Flour is delivered in sacks weighing up to 100 kg, and these must often be lifted and carried by workers through tortuous gangways (steep inclines and staircases) to the storage rooms. There is the danger of falls while carrying heavy loads, and this arduous manual handling may cause back pain and lesions of intervertebral discs. The hazards may be avoided by: providing suitable access ways to the premises; stipulating a suitable maximum weight for sacks of flour; using mechanical handling equipment of a type suitable for use in small undertakings and at a price within the range of most artisanal workers; and by wider use of bulk flour transport, which is, however, suitable only when the baker has a sufficiently large turnover.

Flour dust is also a fire and explosion hazard, and proper precautions should be taken, including fire and explosion suppression systems.

In mechanized bakeries, dough which is in an active state of fermentation may give off dangerous amounts of carbon dioxide; thorough ventilation should therefore be provided in confined spaces wherever the gas is likely to accumulate (dough chutes and so on). Workers should be trained in confined-space procedures.

A wide variety of machines are used in bread manufacture, particularly in industrial bakeries. Mechanization can bring serious accidents in its wake. Modern bakery machines are usually equipped with built-in guards whose correct operation often depends upon the functioning of electrical limit switches and positive interlocks. Feed hoppers and chutes present special hazards which can be eliminated by extending the length of the feed opening beyond arm’s length to prevent the operator from reaching the moving parts; hinged double gates or rotary flaps are sometimes used as feeding devices for the same purpose. Nips on dough brakes can be protected by either fixed or automatic guards. A variety of guards (covers, grids and so on) can be used on dough mixers to prevent access to the trapping zone while permitting insertion of additional material and scraping of the bowl. Increasing use is made of bread-slicing and wrapping machines with alternating saw blades or rotary knives; all moving parts should be completely enclosed, interlocking covers being provided where access is necessary. There should be a lockout/tagout programme for maintenance and repair of machinery.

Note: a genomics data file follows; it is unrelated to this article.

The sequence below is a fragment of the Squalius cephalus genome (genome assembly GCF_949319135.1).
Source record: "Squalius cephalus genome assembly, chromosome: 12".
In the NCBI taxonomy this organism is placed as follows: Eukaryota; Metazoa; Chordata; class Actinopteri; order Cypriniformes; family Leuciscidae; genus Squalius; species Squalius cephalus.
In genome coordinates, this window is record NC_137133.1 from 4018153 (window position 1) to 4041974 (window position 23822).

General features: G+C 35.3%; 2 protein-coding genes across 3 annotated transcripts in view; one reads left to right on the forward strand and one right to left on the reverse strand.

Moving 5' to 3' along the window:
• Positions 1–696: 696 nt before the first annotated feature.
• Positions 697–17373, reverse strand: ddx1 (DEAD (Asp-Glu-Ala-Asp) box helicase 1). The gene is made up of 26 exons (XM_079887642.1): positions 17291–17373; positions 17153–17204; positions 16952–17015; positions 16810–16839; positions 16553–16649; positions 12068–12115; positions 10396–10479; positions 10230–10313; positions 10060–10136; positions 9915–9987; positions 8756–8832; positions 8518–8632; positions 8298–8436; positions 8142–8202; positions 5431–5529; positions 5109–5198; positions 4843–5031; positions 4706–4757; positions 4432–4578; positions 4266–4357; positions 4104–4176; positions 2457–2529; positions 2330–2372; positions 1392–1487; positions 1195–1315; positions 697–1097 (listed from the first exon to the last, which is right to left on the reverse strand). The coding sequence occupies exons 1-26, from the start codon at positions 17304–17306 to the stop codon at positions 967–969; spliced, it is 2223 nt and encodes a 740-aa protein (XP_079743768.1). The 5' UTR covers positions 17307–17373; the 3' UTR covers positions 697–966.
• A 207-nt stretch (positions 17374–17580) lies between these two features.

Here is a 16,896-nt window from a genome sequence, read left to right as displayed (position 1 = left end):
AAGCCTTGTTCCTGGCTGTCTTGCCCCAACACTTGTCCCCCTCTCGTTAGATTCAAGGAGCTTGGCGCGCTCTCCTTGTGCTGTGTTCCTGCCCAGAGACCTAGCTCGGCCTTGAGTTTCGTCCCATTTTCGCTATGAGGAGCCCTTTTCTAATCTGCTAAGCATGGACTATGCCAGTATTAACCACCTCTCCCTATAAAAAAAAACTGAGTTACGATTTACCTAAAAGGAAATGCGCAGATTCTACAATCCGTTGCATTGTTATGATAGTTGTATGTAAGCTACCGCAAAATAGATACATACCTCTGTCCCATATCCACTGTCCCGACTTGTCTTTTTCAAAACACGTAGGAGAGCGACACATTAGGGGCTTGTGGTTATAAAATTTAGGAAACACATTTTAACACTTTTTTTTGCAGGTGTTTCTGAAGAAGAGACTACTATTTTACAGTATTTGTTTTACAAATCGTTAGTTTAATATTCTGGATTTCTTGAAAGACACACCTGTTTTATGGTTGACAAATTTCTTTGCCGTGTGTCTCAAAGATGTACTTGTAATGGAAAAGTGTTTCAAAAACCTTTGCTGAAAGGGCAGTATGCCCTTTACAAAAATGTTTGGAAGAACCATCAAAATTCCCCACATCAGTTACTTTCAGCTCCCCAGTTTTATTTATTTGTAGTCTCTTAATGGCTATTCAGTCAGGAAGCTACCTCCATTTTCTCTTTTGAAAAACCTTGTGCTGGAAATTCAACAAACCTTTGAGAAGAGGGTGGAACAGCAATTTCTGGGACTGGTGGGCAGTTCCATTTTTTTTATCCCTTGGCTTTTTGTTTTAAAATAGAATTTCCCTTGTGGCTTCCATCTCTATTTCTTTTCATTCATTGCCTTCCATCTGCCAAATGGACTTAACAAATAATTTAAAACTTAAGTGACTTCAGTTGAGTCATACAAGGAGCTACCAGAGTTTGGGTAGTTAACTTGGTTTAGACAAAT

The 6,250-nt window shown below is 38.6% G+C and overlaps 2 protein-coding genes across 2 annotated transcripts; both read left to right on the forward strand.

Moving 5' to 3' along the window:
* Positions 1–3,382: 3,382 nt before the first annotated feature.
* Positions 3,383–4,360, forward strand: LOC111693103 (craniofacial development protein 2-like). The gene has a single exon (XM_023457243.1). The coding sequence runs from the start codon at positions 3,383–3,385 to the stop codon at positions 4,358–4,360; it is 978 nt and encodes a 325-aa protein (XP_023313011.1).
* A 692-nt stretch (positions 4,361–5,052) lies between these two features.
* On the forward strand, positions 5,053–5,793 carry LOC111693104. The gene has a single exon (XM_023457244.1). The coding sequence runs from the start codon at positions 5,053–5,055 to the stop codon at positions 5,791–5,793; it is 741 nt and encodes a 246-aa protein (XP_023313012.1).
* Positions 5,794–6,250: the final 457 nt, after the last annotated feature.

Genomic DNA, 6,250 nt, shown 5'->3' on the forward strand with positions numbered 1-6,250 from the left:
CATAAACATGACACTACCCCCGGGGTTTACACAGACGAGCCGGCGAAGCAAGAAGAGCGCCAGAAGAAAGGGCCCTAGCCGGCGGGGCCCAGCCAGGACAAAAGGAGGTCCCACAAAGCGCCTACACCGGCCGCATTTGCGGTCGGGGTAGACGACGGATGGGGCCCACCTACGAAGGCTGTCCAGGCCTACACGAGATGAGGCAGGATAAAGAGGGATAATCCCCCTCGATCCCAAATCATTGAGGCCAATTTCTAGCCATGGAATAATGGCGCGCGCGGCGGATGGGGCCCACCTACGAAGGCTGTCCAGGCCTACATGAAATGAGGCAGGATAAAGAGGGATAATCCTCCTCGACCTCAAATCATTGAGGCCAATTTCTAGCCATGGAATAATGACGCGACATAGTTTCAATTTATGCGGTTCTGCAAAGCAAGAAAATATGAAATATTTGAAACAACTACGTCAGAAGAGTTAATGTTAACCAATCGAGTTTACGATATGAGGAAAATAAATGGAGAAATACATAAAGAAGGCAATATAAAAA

Health Hazards

Bakehouse workers are usually lightly clothed and sweat profusely; they are subject to draughts and pronounced variations in ambient temperature when changing, for example, from oven charging to cooler work. Airborne flour dust may cause rhinitis, throat disorders, bronchial asthma (“baker’s asthma”) and eye diseases; sugar dust may cause dental caries. Airborne vegetable dust should be controlled by suitable ventilation. Allergic dermatitis may occur in persons with special predisposition. The above health hazards and the high incidence of pulmonary tuberculosis amongst bakers emphasize the need for medical supervision with frequent periodic examinations; in addition, strict personal hygiene is essential in the interests of both workers and the public in general.



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Food Industry References

Bureau of Labor Statistics (BLS). 1991. Occupational Injuries and Illnesses in the United States by Industry, 1989. Washington, DC: BLS.

Caisse nationale d’assurance maladie des travailleurs salariés. 1990. Statistiques nationales d’accidents du travail. Paris: Caisse Nationale d’assurance maladie des Travailleurs Salariés.

Hetrick, RL. 1994. Why did employment expand in poultry processing plants? Monthly Labor Review 117(6):31.

Linder, M. 1996. I gave my employer a chicken that had no bone: Joint firm-state responsibility for line-speed-related occupational injuries. Case Western Reserve Law Review 46:90.

Merlo, CA and WW Rose. 1992. Alternative methods for disposal/utilization of organic by-products—From the literature”. In Proceedings of the 1992 Food Industry Environmental Conference. Atlanta, GA: Georgia Tech Research Institute.

National Institute for Occupational Safety and Health (NIOSH). 1990. Health Hazard Evaluation Report: Perdue Farms, Inc. HETA 89-307-2009. Cincinnati, OH: NIOSH.

Sanderson, WT, A Weber, and A Echt. 1995. Case reports: Epidemic eye and upper respiratory irritation in poultry processing plants. Appl Occup Environ Hyg 10(1): 43-49.

Tomoda, S. 1993. Occupational Safety and Health in the Food and Drink Industries. Sectoral Activities Programme Working Paper. Geneva: ILO.